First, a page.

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Re: HYB: germination data-terms

  • Subject: Re: HYB: germination data-terms
  • From: greenthumbs <greenthumbs777@yahoo.com>
  • Date: Mon, 22 Jun 2009 09:24:08 -0700 (PDT)

   I think I can see where Christian is coming from. I hope y'all don't get tired of my poultry talk, but I see so many similarities and don't know how else to say this. On one hand you have fertility (embryo formation) and on the other hand there's hatchability (embryo viability).

   In the burito, the higher germination rate that some folks have reported, may potentially just be fertility where an embryo starts to develop, but is not strong enough to come to term and fully form. While in the ground you don't see the ones just resulting from fertility and yet lack viability. All you see in the ground is the finished product; those that are completely viable.

   When I set 40 eggs in the incubator and I candle them (backlight the egg to view the embryo) at one week, I may have 99% fertility. That doesn't mean that 99% will hatch. I may only end up with only an 80% hatch (germination, if you will) rate. In other words, you can't judge the process based on half of the necessary events.

   To compare apples to apples, we would have to know the survival rate through the first winter of seedlings produced by both methods. I think, right?


--- On Mon, 6/22/09, Anita Moran <avmoran1@earthlink.net> wrote:

> From: Anita Moran <avmoran1@earthlink.net>
> Subject: Re: [iris] HYB: germination data-terms
> To: iris@hort.net
> Date: Monday, June 22, 2009, 6:41 AM
> Christian
> I am going to have to disagree with you as well. A seed
> that has produces a root sprout and fails is the same as an
> egg that fails to hatch, it is still a failure and these
> should not be included in a count.  In fact the
> Diffinition of Germinations is:
> "Germination is the growth of an embryonic plant contained
> within a seed; which results in the formation of the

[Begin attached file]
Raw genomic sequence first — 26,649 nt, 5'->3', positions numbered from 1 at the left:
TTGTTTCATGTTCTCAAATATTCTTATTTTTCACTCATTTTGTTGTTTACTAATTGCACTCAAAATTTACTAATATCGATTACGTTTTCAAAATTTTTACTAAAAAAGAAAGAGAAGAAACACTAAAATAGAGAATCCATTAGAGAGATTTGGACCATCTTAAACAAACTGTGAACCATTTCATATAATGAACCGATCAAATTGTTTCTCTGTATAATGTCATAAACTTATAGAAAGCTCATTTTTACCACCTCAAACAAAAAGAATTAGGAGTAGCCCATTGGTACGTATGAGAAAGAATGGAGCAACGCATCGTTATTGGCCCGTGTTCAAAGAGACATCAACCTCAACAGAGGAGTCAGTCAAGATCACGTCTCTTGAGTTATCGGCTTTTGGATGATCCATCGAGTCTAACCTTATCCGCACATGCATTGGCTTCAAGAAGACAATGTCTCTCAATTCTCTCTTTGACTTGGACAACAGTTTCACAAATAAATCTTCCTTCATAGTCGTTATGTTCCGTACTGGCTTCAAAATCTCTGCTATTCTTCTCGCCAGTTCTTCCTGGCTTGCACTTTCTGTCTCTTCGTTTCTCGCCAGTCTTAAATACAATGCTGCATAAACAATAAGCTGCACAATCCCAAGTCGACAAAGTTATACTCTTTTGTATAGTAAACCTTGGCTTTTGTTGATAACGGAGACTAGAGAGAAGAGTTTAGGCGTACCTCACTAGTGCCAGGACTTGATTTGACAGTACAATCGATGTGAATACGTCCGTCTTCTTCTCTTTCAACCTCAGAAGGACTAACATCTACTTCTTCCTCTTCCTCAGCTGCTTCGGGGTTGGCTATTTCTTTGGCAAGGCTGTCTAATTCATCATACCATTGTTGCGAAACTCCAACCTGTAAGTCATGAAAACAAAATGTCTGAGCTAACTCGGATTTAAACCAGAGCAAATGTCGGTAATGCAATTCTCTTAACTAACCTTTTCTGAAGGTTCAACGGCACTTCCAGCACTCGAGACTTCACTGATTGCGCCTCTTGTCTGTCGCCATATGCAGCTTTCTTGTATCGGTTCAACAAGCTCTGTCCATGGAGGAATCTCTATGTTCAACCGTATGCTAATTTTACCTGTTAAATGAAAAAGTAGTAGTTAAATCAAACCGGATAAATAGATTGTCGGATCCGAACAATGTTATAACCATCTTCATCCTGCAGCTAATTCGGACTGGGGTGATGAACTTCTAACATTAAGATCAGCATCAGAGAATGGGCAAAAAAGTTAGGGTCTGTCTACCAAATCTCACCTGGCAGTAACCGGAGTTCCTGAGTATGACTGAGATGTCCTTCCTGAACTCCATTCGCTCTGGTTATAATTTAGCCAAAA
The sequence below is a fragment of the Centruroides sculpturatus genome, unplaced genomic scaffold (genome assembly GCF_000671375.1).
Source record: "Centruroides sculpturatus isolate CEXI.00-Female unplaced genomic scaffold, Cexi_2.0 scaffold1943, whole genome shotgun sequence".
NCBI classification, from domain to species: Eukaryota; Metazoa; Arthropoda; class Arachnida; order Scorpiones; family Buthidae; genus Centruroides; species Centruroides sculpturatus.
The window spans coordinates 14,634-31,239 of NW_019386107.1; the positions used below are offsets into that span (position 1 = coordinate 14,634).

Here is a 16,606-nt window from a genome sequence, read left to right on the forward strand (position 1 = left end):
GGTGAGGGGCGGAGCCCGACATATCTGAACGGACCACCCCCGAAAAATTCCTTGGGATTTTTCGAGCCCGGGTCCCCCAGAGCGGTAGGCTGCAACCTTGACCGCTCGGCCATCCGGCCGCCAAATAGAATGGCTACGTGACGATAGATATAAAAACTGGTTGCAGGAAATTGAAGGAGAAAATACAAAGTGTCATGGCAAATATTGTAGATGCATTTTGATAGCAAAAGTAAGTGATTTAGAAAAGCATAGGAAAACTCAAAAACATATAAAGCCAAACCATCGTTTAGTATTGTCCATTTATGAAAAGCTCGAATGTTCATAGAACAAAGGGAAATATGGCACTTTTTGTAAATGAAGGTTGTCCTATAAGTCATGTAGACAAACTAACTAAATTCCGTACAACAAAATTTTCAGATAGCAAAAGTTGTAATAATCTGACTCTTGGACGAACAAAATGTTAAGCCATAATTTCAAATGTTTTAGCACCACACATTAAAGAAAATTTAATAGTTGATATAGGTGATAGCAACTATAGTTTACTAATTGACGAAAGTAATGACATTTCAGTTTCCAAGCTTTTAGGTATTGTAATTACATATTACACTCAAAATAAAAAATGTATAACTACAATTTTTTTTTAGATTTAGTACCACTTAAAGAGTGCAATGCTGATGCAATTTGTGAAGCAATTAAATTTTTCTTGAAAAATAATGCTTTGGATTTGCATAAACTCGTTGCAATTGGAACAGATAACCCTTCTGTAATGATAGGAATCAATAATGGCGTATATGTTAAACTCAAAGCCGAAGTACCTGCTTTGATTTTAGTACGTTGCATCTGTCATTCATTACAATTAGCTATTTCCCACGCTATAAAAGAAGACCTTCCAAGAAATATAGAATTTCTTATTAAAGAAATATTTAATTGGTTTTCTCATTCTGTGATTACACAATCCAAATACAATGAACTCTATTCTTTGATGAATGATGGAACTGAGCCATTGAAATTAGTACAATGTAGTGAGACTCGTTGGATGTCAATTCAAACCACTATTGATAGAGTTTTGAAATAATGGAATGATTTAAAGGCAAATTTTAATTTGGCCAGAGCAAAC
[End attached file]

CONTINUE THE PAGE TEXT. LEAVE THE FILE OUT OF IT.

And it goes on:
> seedling."
> So if only a root is produced it is technically a failed
> germination since it did not result in a seedling.
> Good thinking though
> :)
> Anita 
> -----Original Message-----
> >From: christian foster <flatnflashy@yahoo.com>
> >Sent: Jun 21, 2009 2:33 PM
> >To: iris@hort.net
> >Subject: [iris] HYB: germination data-terms
> >
> >I've been following the recent thread about germination
> processes.  This year is no different from any other
> year I can remember. 
> >
> >I feel I must stamp my foot and scowl for a
> moment.  We are not being specific with our
> terminology, and as a result some of the data that is being
> offered is corrupted.
> >
> >A few stalwart souls who are planting their seeds
> directly outside are reporting "germination" rates, but this
> is inaccurate.  If the germination rate is being
> calculated based upon the number of green seedlings detected
> at the soil surface this is not technically a germination
> rate.  Rather this is the number of seedlings which
> both germinated AND survived to that level of
> maturity.  
> >
> >If we are comparing that data to data on burrito
> germination, which is presumably a count of the number of
> seeds that actually produced a root sprout, then we are
> comparing apples to oranges.  Arguably, if they don't
> emerge above ground  there is no value in the seed
> >either way, but I'm only arguing that it is a different
> data set. 
> >
> >I think there is value in both sets of data.  I
> just want to note that there is a difference between a seed
> that has not germinated (yet) and a seed that germinated but
> failed before the plant was detected above ground.
> >
> >christian
> >
> >---------------------------------------------------------------------
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> >
> Anita Moran
> Pilmore Gardens
> Maryland
> ---------------------------------------------------------------------
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